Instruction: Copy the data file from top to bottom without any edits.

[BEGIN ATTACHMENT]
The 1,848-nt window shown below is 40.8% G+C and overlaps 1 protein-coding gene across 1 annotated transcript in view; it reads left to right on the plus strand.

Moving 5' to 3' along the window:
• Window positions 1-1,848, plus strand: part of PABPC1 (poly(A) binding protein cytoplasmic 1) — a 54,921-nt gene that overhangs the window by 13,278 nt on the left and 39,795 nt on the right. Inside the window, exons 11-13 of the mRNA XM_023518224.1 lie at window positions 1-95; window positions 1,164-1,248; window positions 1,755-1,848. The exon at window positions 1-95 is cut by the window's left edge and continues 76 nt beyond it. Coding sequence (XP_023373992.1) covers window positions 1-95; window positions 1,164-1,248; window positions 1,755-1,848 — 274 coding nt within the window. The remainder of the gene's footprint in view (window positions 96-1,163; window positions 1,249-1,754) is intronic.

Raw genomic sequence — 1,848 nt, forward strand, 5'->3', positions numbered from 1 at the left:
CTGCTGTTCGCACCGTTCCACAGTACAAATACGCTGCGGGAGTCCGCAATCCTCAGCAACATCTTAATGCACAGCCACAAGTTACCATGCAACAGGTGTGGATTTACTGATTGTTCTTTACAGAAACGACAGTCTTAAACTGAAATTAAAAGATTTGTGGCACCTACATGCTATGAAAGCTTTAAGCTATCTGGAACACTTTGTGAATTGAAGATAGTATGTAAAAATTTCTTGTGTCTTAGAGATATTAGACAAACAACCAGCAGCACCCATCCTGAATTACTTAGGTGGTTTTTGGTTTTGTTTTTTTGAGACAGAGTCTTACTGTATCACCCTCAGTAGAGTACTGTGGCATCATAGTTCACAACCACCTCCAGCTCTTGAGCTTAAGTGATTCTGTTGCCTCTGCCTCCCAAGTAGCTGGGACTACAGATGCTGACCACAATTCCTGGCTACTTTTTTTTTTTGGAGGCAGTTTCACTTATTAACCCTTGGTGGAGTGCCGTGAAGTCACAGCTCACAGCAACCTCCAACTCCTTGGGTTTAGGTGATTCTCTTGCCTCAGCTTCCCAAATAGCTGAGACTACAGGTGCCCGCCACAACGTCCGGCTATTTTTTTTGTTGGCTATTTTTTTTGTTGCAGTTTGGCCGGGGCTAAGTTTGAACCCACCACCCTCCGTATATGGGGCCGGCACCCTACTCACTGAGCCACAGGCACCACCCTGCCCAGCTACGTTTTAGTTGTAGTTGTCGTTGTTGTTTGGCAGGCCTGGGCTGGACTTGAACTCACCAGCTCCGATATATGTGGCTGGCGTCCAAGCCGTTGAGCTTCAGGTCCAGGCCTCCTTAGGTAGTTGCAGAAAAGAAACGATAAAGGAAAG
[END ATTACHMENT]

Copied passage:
The 1,848-nt window shown below is 40.8% G+C and overlaps 1 protein-coding gene across 1 annotated transcript in view; it reads left to right on the plus strand.

Moving 5' to 3' along the window:
• Window positions 1-1,848, plus strand: part of PABPC1 (poly(A) binding protein cytoplasmic 1) — a 54,921-nt gene that overhangs the window by 13,278 nt on the left and 39,795 nt on the right. Inside the window, exons 11-13 of the mRNA XM_023518224.1 lie at window positions 1-95; window positions 1,164-1,248; window positions 1,755-1,848. The exon at window positions 1-95 is cut by the window's left edge and continues 76 nt beyond it. Coding sequence (XP_023373992.1) covers window positions 1-95; window positions 1,164-1,248; window positions 1,755-1,848 — 274 coding nt within the window. The remainder of the gene's footprint in view (window positions 96-1,163; window positions 1,249-1,754) is intronic.

Raw genomic sequence — 1,848 nt, forward strand, 5'->3', positions numbered from 1 at the left:
CTGCTGTTCGCACCGTTCCACAGTACAAATACGCTGCGGGAGTCCGCAATCCTCAGCAACATCTTAATGCACAGCCACAAGTTACCATGCAACAGGTGTGGATTTACTGATTGTTCTTTACAGAAACGACAGTCTTAAACTGAAATTAAAAGATTTGTGGCACCTACATGCTATGAAAGCTTTAAGCTATCTGGAACACTTTGTGAATTGAAGATAGTATGTAAAAATTTCTTGTGTCTTAGAGATATTAGACAAACAACCAGCAGCACCCATCCTGAATTACTTAGGTGGTTTTTGGTTTTGTTTTTTTGAGACAGAGTCTTACTGTATCACCCTCAGTAGAGTACTGTGGCATCATAGTTCACAACCACCTCCAGCTCTTGAGCTTAAGTGATTCTGTTGCCTCTGCCTCCCAAGTAGCTGGGACTACAGATGCTGACCACAATTCCTGGCTACTTTTTTTTTTTGGAGGCAGTTTCACTTATTAACCCTTGGTGGAGTGCCGTGAAGTCACAGCTCACAGCAACCTCCAACTCCTTGGGTTTAGGTGATTCTCTTGCCTCAGCTTCCCAAATAGCTGAGACTACAGGTGCCCGCCACAACGTCCGGCTATTTTTTTTGTTGGCTATTTTTTTTGTTGCAGTTTGGCCGGGGCTAAGTTTGAACCCACCACCCTCCGTATATGGGGCCGGCACCCTACTCACTGAGCCACAGGCACCACCCTGCCCAGCTACGTTTTAGTTGTAGTTGTCGTTGTTGTTTGGCAGGCCTGGGCTGGACTTGAACTCACCAGCTCCGATATATGTGGCTGGCGTCCAAGCCGTTGAGCTTCAGGTCCAGGCCTCCTTAGGTAGTTGCAGAAAAGAAACGATAAAGGAAAG